Today, January 12, 2017 the President announced that the Department of Homeland Security will be ending the “wet-foot/dry-foot” policy in a statement about Cuban Immigration Policy. Previously, Cuban nationals were allowed to apply for permanent residency within one year of reaching American soil without the need to enter the United States with a visa. After decades of making an exception for Cuban nationals, the “wet-foot/dry-foot” policy will be no more. From this point forward, Cuban nationals will be required (like all other foreign nationals) to obtain a visa in order to be lawfully admitted to the United States. Effective January 12, 2017, Cuban nationals caught attempting to enter the United States without proper documentation, who do not otherwise qualify for humanitarian relief, will be subject to removal, in accordance with the immigration laws of the United States. This change in policy comes as an effort to “normalize” U.S./Cuban relations and to make the immigration policies of the United States more consistent. As you may know, diplomatic relations between U.S. and Cuba were severed in 1961, and were only re-opened until recently. For their part the Cuban government has reached an agreement with the United States to accept Cuban nationals ordered removed from the United States.
In addition, the new policy states that effective immediately the Department of Homeland Security will terminate the Cuban Medical Professional Parole program under the rationale that this program no longer serves the interests of the United States and the Cuban people. The parole program was viewed as controversial from the very beginning because it provided preferential treatment to Cuban medical personnel. Cuban medical personnel and others will be eligible to apply for asylum at United States embassies and consulates worldwide, as has been customary for all other foreign nationals.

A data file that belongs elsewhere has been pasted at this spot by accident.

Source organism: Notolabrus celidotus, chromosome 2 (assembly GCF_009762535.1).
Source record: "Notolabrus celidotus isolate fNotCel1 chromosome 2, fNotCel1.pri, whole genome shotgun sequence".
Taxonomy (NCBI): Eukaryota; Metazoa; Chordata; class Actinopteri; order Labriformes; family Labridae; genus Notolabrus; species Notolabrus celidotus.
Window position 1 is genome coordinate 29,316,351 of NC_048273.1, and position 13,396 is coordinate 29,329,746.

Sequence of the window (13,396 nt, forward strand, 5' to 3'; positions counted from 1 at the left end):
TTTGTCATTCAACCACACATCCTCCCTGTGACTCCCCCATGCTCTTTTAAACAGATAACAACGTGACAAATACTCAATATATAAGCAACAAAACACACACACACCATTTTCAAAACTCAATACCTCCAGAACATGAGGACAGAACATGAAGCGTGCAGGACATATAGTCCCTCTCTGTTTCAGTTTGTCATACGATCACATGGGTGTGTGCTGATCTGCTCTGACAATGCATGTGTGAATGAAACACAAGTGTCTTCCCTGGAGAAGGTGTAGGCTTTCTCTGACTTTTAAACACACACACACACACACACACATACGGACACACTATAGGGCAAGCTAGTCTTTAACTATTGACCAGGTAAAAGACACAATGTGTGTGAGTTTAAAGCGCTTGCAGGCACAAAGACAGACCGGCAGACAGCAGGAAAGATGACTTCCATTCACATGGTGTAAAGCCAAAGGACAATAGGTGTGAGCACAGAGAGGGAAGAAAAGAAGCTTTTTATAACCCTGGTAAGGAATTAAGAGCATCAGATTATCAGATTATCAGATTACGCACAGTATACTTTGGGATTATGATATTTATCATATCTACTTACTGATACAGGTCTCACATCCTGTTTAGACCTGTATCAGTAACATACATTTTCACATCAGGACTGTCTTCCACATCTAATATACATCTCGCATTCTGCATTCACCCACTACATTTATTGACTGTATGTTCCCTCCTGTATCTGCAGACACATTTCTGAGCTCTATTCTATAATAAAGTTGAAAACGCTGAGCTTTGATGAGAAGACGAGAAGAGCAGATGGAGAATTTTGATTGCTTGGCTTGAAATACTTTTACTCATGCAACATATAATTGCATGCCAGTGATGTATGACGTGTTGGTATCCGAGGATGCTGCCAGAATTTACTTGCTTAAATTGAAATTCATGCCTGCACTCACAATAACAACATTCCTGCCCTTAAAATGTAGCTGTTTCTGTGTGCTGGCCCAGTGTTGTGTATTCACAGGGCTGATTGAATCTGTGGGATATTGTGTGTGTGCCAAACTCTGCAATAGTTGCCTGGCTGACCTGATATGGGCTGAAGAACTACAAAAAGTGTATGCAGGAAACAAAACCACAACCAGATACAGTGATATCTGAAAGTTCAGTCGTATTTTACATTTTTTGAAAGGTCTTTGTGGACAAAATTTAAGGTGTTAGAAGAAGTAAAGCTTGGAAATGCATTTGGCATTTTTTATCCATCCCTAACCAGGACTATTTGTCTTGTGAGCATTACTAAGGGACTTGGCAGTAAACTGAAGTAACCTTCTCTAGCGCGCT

Lastly, the Department of Homeland Security announced that it has terminated an exemption that once protected undocumented Cuban nationals who were apprehended at ports of entry from expedited removal proceedings. Cuban nationals are now subject to expedited removal from the United States. The good news is that the Cuban Family Reunification Parole Program will be unaffected by these new changes.
The “wet-foot/dry-foot” policy allowing Cuban nationals to gain permanent residency upon reaching American soil was made possible by President Bill Clinton, and had been in place since 1996. Immigrants from other countries who have attempted to enter the United States unlawfully have gone through a detention process and have been subsequently deported. This will now be the fate that awaits Cuban nationals. In justifying the policy change, President Obama said that the policy was designed for a different era, and is no longer suitable, given the newly re-opened diplomatic relations with the communist country.
From 2014 to 2015 thousands of Cuban nationals flooded the Gulf of Mexico attempting to flee Cuba after U.S./Cuban relations re-opened. Cubans feared the end of the “wet-foot/dry-foot” policy and lost opportunity to gain permanent residency in the United States. It is estimated that over 250,000 Cubans gained permanent residency through the program during the Obama administration.
Please note that Cuban nationals who are eligible for asylum or humanitarian relief may still apply, however Cubans will no longer be entitled to preferential treatment, and must qualify for adjustment of status through other means (adjustment of status through a qualifying relative, employer, or other special immigrant category).
For more information about this policy please contact our office.